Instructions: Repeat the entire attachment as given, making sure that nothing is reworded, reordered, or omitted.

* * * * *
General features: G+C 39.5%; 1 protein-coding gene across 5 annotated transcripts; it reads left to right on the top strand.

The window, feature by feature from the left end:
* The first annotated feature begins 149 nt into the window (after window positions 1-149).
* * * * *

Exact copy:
General features: G+C 39.5%; 1 protein-coding gene across 5 annotated transcripts; it reads left to right on the top strand.

The window, feature by feature from the left end:
* The first annotated feature begins 149 nt into the window (after window positions 1-149).